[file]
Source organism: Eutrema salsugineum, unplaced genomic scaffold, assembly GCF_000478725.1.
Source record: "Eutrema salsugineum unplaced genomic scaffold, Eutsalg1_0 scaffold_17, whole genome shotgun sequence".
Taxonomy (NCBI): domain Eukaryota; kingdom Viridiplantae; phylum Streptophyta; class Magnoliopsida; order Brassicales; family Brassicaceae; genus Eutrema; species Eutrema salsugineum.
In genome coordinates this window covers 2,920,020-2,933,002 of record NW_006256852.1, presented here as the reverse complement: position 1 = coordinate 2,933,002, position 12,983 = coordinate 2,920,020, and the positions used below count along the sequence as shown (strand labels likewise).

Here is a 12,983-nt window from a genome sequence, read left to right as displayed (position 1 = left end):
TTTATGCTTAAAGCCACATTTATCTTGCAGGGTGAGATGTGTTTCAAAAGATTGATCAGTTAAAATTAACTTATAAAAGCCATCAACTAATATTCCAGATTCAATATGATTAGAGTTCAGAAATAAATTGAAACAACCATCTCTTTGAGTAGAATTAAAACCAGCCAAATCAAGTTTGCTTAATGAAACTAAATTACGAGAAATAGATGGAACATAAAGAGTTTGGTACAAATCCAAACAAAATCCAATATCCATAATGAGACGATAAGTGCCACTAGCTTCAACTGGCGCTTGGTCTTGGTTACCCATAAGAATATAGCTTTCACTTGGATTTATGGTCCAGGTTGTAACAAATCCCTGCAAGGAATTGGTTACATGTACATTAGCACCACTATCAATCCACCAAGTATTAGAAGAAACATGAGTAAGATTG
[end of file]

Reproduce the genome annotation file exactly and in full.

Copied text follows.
Source organism: Eutrema salsugineum, unplaced genomic scaffold, assembly GCF_000478725.1.
Source record: "Eutrema salsugineum unplaced genomic scaffold, Eutsalg1_0 scaffold_17, whole genome shotgun sequence".
Taxonomy (NCBI): domain Eukaryota; kingdom Viridiplantae; phylum Streptophyta; class Magnoliopsida; order Brassicales; family Brassicaceae; genus Eutrema; species Eutrema salsugineum.
In genome coordinates this window covers 2,920,020-2,933,002 of record NW_006256852.1, presented here as the reverse complement: position 1 = coordinate 2,933,002, position 12,983 = coordinate 2,920,020, and the positions used below count along the sequence as shown (strand labels likewise).

Here is a 12,983-nt window from a genome sequence, read left to right as displayed (position 1 = left end):
TTTATGCTTAAAGCCACATTTATCTTGCAGGGTGAGATGTGTTTCAAAAGATTGATCAGTTAAAATTAACTTATAAAAGCCATCAACTAATATTCCAGATTCAATATGATTAGAGTTCAGAAATAAATTGAAACAACCATCTCTTTGAGTAGAATTAAAACCAGCCAAATCAAGTTTGCTTAATGAAACTAAATTACGAGAAATAGATGGAACATAAAGAGTTTGGTACAAATCCAAACAAAATCCAATATCCATAATGAGACGATAAGTGCCACTAGCTTCAACTGGCGCTTGGTCTTGGTTACCCATAAGAATATAGCTTTCACTTGGATTTATGGTCCAGGTTGTAACAAATCCCTGCAAGGAATTGGTTACATGTACATTAGCACCACTATCAATCCACCAAGTATTAGAAGAAACATGAGTAAGATTG